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I am trying to extract all components ("atoms") of meaning of the concept "friendship" in a certain language (actually in Russian). By components of meaning I mean, for example: "girl"="human"+"female"+"young". But the concept "friendship" is more complex. One possible way is to use explanatory dictionaries (but entries may not be complete). The other way is to review proverbs and idioms used in Russian. What other linguistic methods may be useful here? Any ideas are welcome.

  • Perhaps atomism is not a good way of dealing with semantics...can you define (not illustrate) what such a component is and what it is not? – Cerberus Oct 10 '13 at 2:27
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    Hasn't Anna Wierzbicka done something similar already? – Alex B. Oct 10 '13 at 2:38
  • Wouldn't the concept of ontologies help with this? – hippietrail Oct 10 '13 at 6:14
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    Wittgenstein demonstrated how difficult (probably impossible) this is for the word game in Philosophical Investigations (gormendizer.co.za/wp-content/uploads/2010/06/…). The moral of the story is that if you try to come up with necessary+sufficient conditions for the meaning of a word you'll run into trouble pretty quickly. See also Fodor (1998 - 'Concepts') on the impossibility of giving necessary+sufficient conditions for the word paint. – P Elliott Oct 10 '13 at 11:56
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The Natural Semantic Metalanguage is a controversial approach to semantics. The idea is that there is a limited set of semantic primes which are themselves undefinable and also universal. But with that set of primes, every other meaning can be defined/explicated.

Conveniently, someone has already made an NSM definition for friend! These definitions are always a work in progress, but it might give you a good place to start your investigation.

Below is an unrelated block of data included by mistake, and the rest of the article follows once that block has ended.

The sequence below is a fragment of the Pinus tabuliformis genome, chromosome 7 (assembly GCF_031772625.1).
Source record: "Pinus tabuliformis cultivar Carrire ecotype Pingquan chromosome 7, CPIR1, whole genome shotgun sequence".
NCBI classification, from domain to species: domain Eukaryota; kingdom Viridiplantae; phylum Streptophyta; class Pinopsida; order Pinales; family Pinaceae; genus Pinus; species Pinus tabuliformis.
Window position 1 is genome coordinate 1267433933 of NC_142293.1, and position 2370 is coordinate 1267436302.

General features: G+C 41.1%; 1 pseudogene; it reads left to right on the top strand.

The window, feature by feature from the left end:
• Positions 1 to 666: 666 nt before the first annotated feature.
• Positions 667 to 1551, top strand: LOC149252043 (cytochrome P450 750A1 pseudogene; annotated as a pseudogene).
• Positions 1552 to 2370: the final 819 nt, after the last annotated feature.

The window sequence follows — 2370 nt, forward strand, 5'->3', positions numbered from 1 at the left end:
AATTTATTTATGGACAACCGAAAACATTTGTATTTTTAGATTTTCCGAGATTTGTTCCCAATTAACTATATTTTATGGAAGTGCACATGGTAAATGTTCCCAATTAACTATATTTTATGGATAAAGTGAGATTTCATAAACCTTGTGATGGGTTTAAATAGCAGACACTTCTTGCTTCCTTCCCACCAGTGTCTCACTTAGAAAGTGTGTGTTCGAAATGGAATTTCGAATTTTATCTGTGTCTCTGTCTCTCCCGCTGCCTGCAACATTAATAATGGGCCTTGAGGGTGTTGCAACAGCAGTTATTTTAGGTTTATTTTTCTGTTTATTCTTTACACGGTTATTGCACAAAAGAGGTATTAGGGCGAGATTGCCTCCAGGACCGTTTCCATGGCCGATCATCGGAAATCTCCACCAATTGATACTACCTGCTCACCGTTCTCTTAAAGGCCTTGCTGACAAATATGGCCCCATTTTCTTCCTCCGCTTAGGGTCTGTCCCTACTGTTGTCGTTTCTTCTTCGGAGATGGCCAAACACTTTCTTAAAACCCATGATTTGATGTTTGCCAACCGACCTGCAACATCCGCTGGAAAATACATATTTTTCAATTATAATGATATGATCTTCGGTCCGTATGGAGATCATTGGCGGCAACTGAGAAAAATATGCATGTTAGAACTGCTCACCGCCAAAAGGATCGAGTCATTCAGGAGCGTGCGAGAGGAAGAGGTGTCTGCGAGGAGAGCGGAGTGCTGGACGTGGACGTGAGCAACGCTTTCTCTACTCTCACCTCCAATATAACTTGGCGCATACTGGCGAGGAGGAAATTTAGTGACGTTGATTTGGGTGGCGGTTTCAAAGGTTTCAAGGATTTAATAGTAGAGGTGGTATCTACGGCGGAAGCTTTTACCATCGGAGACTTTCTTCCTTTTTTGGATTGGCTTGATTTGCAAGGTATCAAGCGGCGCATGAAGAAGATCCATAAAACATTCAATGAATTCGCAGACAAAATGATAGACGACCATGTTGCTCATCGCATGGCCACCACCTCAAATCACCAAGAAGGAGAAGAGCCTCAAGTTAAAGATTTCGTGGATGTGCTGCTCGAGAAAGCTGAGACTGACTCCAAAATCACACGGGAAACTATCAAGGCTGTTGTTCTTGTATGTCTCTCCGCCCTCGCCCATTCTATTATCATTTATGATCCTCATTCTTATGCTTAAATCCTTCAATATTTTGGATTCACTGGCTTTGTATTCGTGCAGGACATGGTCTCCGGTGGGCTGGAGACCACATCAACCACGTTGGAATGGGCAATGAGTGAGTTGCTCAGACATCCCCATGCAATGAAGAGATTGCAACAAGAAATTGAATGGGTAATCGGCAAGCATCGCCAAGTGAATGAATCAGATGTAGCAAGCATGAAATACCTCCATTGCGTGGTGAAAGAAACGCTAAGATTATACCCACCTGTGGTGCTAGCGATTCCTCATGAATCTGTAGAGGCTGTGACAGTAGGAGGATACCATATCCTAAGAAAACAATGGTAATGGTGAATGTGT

(my) friend =
I think about this person like this:
    I know this person well
    when I do things with this person, I feel something good
    when I am with this person, I feel something good
I know this person thinks the same about me

Source: Concise Encyclopedia of Semantics

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  • I think he's actually after a componential analysis. Is that right @Alex.rft? – Gaston Ümlaut Oct 10 '13 at 7:31
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    Alex does start by asking about componential analysis, but also talks about dictionary definitions and asks if there are any other linguistic methods. – curiousdannii Oct 10 '13 at 7:35
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    I thought he was asking about ways to discover the components. I guess it's not clear precisely what he's after. – Gaston Ümlaut Oct 10 '13 at 9:35
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    This is Wierzbicka and Goddard's theory, and, speaking as a semanticist, I think it's a very good job. For one thing, it's comprehensible without advanced mathematics, which is rare enough. For another, it represents meaning as personal, rather than as an abstraction. – jlawler Oct 10 '13 at 17:44

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